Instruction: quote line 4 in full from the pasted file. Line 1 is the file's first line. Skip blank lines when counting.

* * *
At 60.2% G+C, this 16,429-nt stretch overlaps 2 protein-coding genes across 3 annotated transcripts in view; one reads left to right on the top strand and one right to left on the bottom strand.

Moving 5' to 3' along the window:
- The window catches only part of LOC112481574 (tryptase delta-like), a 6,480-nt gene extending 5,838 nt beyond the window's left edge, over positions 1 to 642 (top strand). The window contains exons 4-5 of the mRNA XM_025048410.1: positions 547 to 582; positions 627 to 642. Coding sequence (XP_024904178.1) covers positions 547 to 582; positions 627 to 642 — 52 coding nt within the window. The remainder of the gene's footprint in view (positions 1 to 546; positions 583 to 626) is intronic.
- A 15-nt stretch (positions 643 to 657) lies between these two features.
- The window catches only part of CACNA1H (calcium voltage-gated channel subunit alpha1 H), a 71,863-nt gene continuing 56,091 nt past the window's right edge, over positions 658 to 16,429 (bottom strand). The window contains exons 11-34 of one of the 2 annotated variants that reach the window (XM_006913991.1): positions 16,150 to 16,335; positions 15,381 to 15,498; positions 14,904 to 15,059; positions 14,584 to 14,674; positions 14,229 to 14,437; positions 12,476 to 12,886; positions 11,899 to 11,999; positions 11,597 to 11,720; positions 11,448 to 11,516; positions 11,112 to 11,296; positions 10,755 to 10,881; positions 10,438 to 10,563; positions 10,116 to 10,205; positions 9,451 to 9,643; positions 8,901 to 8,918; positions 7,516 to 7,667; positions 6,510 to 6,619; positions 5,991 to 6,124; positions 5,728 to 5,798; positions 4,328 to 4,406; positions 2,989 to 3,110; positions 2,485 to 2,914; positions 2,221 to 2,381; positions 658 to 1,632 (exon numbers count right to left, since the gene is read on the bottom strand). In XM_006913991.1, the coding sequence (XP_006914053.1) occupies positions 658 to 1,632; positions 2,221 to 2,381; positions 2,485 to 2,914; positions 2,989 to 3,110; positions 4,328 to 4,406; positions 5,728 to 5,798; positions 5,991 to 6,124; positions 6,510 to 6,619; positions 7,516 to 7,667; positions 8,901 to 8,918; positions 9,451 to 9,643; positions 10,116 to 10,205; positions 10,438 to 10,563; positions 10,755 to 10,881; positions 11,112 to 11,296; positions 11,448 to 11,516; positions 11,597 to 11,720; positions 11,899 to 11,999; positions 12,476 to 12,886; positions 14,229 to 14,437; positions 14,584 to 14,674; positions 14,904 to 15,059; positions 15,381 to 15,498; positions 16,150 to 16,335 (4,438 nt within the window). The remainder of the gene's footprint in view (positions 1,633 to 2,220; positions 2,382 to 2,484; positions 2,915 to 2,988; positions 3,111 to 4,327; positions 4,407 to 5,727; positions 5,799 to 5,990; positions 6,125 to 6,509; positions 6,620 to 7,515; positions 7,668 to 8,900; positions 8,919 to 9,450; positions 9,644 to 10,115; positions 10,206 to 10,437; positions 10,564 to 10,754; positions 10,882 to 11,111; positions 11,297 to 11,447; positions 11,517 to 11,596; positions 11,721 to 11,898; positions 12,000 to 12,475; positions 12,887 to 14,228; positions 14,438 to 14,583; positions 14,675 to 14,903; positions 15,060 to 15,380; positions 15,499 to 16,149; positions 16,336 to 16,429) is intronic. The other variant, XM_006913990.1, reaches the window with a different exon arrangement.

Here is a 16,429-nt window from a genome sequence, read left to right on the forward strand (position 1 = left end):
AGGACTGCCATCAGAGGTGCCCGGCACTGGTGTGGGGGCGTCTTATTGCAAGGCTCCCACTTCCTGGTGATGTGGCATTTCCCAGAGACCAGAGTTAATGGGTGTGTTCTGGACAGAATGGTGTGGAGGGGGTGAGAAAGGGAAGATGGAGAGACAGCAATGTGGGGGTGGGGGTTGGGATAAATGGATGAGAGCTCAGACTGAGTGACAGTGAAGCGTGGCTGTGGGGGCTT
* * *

- A 15-nt stretch (positions 643 to 657) lies between these two features.